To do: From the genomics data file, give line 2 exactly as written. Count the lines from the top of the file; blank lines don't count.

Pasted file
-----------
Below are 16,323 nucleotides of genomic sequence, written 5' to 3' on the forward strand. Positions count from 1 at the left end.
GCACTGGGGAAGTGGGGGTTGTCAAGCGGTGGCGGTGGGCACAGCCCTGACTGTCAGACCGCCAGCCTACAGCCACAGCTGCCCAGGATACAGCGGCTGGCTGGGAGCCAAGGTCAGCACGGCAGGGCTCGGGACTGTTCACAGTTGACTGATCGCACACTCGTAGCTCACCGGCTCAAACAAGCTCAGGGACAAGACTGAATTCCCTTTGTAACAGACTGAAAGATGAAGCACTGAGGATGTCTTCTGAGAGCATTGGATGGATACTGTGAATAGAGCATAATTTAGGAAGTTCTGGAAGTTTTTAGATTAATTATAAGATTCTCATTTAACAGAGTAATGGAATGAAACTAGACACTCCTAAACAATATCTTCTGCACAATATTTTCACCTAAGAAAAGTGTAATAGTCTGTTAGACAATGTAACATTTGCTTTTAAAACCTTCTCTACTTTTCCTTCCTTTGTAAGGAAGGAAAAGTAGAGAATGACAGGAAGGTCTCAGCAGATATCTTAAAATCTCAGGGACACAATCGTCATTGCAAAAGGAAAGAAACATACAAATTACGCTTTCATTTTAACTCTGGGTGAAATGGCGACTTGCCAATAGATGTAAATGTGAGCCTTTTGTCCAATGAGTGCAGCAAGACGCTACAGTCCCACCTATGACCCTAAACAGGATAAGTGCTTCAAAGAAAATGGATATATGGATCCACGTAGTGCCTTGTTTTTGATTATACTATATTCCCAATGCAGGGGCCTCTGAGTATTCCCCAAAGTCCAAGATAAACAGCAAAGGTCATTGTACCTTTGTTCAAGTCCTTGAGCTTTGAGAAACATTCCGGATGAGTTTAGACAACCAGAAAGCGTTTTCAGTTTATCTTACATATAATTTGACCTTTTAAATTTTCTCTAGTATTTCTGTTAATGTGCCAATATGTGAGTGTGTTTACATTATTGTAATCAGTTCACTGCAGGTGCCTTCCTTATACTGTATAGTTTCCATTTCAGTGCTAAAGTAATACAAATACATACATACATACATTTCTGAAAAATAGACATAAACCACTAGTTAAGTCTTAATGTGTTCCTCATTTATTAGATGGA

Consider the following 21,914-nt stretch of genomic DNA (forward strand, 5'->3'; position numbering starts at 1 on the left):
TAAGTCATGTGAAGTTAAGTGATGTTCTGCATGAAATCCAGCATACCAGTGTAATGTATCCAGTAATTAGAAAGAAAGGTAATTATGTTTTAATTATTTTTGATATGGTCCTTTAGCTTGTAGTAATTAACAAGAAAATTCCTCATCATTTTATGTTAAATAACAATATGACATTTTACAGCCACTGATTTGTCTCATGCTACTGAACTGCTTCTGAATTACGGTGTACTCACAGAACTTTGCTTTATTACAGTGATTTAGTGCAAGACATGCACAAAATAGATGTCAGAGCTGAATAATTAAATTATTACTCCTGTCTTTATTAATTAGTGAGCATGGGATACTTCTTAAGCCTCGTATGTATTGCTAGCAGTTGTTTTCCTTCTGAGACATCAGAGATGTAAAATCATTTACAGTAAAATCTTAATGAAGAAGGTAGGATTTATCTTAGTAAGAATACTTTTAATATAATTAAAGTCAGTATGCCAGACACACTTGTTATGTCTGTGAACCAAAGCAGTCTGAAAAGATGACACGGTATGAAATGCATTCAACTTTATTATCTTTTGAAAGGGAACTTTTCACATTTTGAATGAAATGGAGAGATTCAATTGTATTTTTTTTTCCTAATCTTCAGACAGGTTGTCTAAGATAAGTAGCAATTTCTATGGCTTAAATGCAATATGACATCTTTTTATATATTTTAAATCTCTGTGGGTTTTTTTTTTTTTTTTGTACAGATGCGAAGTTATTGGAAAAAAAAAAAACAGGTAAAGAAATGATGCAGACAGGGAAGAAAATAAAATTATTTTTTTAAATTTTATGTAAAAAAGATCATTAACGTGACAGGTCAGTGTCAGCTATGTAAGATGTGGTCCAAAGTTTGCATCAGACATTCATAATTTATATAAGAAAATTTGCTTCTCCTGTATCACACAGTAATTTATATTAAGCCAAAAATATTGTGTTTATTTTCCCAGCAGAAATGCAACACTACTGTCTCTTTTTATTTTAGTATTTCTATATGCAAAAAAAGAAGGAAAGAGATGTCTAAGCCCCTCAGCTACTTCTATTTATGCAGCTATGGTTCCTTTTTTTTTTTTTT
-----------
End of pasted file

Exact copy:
GCACTGGGGAAGTGGGGGTTGTCAAGCGGTGGCGGTGGGCACAGCCCTGACTGTCAGACCGCCAGCCTACAGCCACAGCTGCCCAGGATACAGCGGCTGGCTGGGAGCCAAGGTCAGCACGGCAGGGCTCGGGACTGTTCACAGTTGACTGATCGCACACTCGTAGCTCACCGGCTCAAACAAGCTCAGGGACAAGACTGAATTCCCTTTGTAACAGACTGAAAGATGAAGCACTGAGGATGTCTTCTGAGAGCATTGGATGGATACTGTGAATAGAGCATAATTTAGGAAGTTCTGGAAGTTTTTAGATTAATTATAAGATTCTCATTTAACAGAGTAATGGAATGAAACTAGACACTCCTAAACAATATCTTCTGCACAATATTTTCACCTAAGAAAAGTGTAATAGTCTGTTAGACAATGTAACATTTGCTTTTAAAACCTTCTCTACTTTTCCTTCCTTTGTAAGGAAGGAAAAGTAGAGAATGACAGGAAGGTCTCAGCAGATATCTTAAAATCTCAGGGACACAATCGTCATTGCAAAAGGAAAGAAACATACAAATTACGCTTTCATTTTAACTCTGGGTGAAATGGCGACTTGCCAATAGATGTAAATGTGAGCCTTTTGTCCAATGAGTGCAGCAAGACGCTACAGTCCCACCTATGACCCTAAACAGGATAAGTGCTTCAAAGAAAATGGATATATGGATCCACGTAGTGCCTTGTTTTTGATTATACTATATTCCCAATGCAGGGGCCTCTGAGTATTCCCCAAAGTCCAAGATAAACAGCAAAGGTCATTGTACCTTTGTTCAAGTCCTTGAGCTTTGAGAAACATTCCGGATGAGTTTAGACAACCAGAAAGCGTTTTCAGTTTATCTTACATATAATTTGACCTTTTAAATTTTCTCTAGTATTTCTGTTAATGTGCCAATATGTGAGTGTGTTTACATTATTGTAATCAGTTCACTGCAGGTGCCTTCCTTATACTGTATAGTTTCCATTTCAGTGCTAAAGTAATACAAATACATACATACATACATTTCTGAAAAATAGACATAAACCACTAGTTAAGTCTTAATGTGTTCCTCATTTATTAGATGGA